Bid to bankrupt boss over sex harassment

A LAWYER who was found to have sexually harassed his female employee with "relentless" attempts "to woo" her, in a way described as "particularly sinister" by a judge, is facing bankruptcy over failure to pay court-awarded damages.

Owen Hughes, 58, principal solicitor at Northern NSW law firm, Beesley and Hughes, is the subject of bankruptcy proceedings brought by his former staffer Catherine Mia Hill, 54, over $170,000 he was ordered to pay her in a May 24 decision by Federal Circuit Court judge Sal Vasta.

Mr Hughes filed an appeal of Judge Vasta's decision in June, asking the decision finding the claims of sexual harassment proven be set aside.

On January 16, Ms Hill filed a creditor's petition in the Federal Court which states that Mr Hill "committed an act of bankruptcy" by failing to comply with a bankruptcy notice served on him on June 28.

Owen Hughes. Picture: David Clark/AAP
Owen Hughes. Picture: David Clark/AAP

The $170,000 damages bill includes $120,000 for general damages and $50,000 in aggravated damages, because Judge Vasta found that Mr Hughes attempted to stop Ms Hill making a complaint of sexual harassment.

Ms Hill, who worked with Mr Hughes during her first job in the legal industry, sued him claiming he sexually harassed her by pressuring her to "be in a relationship with him" if she wanted to keep her job.

She told the court during a hearing in Brisbane in March that she was "intimidated or threatened" by Mr Hughes and believed he wanted a sexual relationship and for her to live with him when she worked for him between May 2015 and June 2016 - when she quit.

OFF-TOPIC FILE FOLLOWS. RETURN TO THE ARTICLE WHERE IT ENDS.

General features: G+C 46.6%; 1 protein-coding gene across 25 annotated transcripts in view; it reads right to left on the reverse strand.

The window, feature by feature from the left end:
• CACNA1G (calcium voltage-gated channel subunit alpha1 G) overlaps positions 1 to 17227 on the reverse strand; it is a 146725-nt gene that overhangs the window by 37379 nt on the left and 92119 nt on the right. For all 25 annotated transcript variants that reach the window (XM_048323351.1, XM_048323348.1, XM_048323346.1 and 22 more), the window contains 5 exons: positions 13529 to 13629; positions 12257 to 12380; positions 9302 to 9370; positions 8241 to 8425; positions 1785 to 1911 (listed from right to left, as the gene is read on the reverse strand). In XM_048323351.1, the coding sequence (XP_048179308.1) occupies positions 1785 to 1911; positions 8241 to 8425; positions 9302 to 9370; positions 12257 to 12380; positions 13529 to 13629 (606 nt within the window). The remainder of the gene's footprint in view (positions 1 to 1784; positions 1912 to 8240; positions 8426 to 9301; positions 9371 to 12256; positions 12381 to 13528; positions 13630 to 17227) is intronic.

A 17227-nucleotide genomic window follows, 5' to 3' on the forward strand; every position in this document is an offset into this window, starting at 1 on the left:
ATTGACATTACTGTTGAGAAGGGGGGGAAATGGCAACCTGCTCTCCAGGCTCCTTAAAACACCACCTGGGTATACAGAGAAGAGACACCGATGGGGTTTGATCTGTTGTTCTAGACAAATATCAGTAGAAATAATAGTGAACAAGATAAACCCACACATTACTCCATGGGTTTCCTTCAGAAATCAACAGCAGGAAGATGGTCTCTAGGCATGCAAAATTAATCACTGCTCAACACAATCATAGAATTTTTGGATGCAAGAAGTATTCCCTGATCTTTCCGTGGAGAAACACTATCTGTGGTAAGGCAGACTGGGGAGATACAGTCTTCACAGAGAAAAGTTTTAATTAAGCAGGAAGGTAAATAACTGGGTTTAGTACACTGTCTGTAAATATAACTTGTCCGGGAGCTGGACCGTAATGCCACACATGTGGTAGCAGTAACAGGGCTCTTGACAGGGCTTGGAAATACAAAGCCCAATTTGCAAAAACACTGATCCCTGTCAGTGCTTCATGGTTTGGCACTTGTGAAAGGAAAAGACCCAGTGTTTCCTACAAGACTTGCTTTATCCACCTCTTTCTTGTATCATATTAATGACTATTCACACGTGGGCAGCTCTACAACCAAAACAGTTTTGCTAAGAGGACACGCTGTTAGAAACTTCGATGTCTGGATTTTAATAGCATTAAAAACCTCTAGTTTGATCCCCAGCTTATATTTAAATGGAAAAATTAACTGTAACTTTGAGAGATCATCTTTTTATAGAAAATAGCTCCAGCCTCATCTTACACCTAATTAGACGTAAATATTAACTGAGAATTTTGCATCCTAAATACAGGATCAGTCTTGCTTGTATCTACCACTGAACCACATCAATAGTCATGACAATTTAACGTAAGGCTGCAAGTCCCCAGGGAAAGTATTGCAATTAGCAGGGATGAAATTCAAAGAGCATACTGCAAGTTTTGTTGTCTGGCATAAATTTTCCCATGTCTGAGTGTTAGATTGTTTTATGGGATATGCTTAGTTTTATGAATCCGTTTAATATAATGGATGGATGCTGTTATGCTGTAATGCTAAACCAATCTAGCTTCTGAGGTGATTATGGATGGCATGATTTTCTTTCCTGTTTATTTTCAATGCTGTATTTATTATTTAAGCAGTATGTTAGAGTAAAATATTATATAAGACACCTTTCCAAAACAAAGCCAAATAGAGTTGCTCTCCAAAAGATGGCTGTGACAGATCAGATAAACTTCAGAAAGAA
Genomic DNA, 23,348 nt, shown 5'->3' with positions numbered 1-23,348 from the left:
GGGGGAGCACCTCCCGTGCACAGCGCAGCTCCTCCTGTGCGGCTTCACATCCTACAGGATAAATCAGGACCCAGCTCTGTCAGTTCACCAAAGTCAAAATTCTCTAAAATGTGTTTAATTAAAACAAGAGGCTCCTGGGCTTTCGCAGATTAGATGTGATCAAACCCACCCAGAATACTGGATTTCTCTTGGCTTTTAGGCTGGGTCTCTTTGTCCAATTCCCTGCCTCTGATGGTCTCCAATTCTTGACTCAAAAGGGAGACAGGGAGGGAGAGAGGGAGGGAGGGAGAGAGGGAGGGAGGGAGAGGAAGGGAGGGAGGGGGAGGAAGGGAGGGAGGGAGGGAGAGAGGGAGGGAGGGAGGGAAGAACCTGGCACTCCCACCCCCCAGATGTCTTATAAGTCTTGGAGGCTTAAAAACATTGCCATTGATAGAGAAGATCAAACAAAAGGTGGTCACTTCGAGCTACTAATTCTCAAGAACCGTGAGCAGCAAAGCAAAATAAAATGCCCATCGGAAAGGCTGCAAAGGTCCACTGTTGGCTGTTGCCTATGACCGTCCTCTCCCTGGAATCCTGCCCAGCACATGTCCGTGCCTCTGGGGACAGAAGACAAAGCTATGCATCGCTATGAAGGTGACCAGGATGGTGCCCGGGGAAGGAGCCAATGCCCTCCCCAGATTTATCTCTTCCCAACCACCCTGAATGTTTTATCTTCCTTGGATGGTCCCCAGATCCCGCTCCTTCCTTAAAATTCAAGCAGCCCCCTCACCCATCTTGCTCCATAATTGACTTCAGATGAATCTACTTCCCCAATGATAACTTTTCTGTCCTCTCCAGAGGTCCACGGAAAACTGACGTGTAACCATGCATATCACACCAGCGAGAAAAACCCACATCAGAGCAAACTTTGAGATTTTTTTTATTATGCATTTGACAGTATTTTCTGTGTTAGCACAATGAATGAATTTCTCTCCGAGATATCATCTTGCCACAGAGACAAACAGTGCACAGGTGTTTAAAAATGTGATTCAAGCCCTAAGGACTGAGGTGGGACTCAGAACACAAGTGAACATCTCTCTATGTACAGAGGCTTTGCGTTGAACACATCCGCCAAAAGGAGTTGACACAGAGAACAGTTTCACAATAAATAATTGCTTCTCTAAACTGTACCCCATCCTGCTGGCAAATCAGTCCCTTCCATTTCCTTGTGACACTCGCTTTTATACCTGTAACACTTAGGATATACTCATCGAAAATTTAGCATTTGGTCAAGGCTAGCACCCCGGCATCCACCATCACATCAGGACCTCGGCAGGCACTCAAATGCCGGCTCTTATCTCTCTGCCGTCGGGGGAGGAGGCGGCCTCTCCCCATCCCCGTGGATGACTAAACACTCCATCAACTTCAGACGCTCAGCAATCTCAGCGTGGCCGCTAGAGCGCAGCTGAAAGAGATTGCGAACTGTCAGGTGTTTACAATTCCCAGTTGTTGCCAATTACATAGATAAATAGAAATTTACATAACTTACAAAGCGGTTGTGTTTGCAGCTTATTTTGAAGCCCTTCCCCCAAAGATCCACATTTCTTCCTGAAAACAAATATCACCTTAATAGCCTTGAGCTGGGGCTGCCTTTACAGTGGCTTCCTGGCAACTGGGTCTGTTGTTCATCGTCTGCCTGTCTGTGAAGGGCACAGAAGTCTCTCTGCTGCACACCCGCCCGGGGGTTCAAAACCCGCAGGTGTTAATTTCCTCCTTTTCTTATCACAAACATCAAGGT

She said Mr Hughes was in her bedroom, dressed in his boxer shorts, when she went to go to bed during a trip.

Ms Hill claimed she made it clear she wasn't interested in a relationship with him, but Mr Hughes denied sexually harassing Ms Hill, and argues he didn't reduce her work hours after she rejected his advances.

Mr Hughes conceded sending her non-work related emails, including one titled: "Expressing my feelings is not harassment".

In the emails he told her: "If you and I were together we would change the world" and "we are dynamite together"

"I am a wild and passionate man so you will be justly rewarded" he told her in an email.

"You have touched my heart like no other", he wrote.

"I want to be your lover and I do not know how to be friends with you," he told her via email.

Judge Vasta found that Mr Hughes' emails "speak for themselves but it is the intertwining of" Ms Hill's job and Mr Hughes' desire for a sexual relationship "that is particularly sinister". "The threats that he made would have been extremely distressing," Judge Vasta noted in his decision.

"While I accept that there was nothing crude, vulgar or lascivious about the harassment, nevertheless it was obviously unwarranted, persistent and threatening."

Mr Hughes told The Courier-Mail outside court that the decision has ruined his life and triggered him to put his career on hold.

Ms Hill and Mr Hughes are awaiting judgment of the appeal Mr Hughes is fighting in the Full Federal Court.

Three judges heard the case on November 13 and adjourned the case, reserving judgment to an unspecified date.

Ms Hill's bankruptcy bid is due in the Federal Court for hearing on March 12.

 

 

 

 

Catherine Hill. Picture: Liam Kidston.
Catherine Hill. Picture: Liam Kidston.